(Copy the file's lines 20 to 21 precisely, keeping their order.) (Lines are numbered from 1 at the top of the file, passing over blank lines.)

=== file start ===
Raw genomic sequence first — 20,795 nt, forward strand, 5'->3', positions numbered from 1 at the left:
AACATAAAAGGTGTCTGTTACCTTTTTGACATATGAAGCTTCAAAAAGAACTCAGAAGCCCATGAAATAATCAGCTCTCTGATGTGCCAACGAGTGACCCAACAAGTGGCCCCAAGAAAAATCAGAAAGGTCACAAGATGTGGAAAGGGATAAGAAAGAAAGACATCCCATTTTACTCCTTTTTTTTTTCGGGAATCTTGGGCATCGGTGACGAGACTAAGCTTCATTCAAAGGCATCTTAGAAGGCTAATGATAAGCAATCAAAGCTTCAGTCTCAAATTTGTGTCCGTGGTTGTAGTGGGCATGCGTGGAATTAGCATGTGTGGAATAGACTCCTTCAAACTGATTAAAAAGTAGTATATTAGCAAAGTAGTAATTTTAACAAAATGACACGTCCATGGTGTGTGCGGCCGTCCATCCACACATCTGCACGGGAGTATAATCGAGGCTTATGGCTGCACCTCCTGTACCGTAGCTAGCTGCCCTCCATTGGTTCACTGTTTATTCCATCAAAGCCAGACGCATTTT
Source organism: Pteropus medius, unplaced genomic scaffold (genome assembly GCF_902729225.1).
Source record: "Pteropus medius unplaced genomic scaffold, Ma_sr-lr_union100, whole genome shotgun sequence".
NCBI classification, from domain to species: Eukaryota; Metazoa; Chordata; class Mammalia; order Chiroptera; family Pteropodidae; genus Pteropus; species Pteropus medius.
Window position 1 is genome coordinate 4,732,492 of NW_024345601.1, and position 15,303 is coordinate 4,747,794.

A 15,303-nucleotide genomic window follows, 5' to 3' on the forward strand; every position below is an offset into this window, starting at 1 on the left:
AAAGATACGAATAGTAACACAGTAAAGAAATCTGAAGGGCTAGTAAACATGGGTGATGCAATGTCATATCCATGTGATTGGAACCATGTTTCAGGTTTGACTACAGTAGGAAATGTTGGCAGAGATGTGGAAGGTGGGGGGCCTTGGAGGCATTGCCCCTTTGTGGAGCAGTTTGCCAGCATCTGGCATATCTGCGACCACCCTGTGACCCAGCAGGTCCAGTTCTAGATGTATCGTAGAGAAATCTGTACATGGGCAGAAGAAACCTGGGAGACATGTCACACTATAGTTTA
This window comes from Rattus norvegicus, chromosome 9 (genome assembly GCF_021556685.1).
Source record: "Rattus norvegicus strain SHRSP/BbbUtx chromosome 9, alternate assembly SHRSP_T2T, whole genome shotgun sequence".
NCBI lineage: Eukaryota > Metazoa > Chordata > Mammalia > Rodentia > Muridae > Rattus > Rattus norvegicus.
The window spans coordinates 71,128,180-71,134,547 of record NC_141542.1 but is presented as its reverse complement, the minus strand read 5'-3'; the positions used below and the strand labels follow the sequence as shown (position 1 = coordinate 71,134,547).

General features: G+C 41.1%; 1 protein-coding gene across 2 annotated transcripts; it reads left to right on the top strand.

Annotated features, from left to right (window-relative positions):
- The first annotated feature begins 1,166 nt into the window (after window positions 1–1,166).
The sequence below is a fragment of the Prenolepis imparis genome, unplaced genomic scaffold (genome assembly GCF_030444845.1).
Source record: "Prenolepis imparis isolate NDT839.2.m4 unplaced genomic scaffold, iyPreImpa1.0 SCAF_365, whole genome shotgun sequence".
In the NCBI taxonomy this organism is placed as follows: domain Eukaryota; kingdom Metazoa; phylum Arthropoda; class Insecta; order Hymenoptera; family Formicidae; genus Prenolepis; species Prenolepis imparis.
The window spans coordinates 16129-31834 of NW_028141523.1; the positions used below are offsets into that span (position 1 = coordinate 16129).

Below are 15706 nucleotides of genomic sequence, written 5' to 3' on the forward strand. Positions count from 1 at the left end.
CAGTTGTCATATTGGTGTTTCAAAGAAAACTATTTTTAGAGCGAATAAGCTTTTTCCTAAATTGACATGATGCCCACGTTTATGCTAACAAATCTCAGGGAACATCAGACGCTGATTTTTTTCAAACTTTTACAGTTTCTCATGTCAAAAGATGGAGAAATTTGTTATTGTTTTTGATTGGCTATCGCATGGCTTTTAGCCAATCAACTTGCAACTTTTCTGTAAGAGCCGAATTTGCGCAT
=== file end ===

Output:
Below are 15706 nucleotides of genomic sequence, written 5' to 3' on the forward strand. Positions count from 1 at the left end.
CAGTTGTCATATTGGTGTTTCAAAGAAAACTATTTTTAGAGCGAATAAGCTTTTTCCTAAATTGACATGATGCCCACGTTTATGCTAACAAATCTCAGGGAACATCAGACGCTGATTTTTTTCAAACTTTTACAGTTTCTCATGTCAAAAGATGGAGAAATTTGTTATTGTTTTTGATTGGCTATCGCATGGCTTTTAGCCAATCAACTTGCAACTTTTCTGTAAGAGCCGAATTTGCGCAT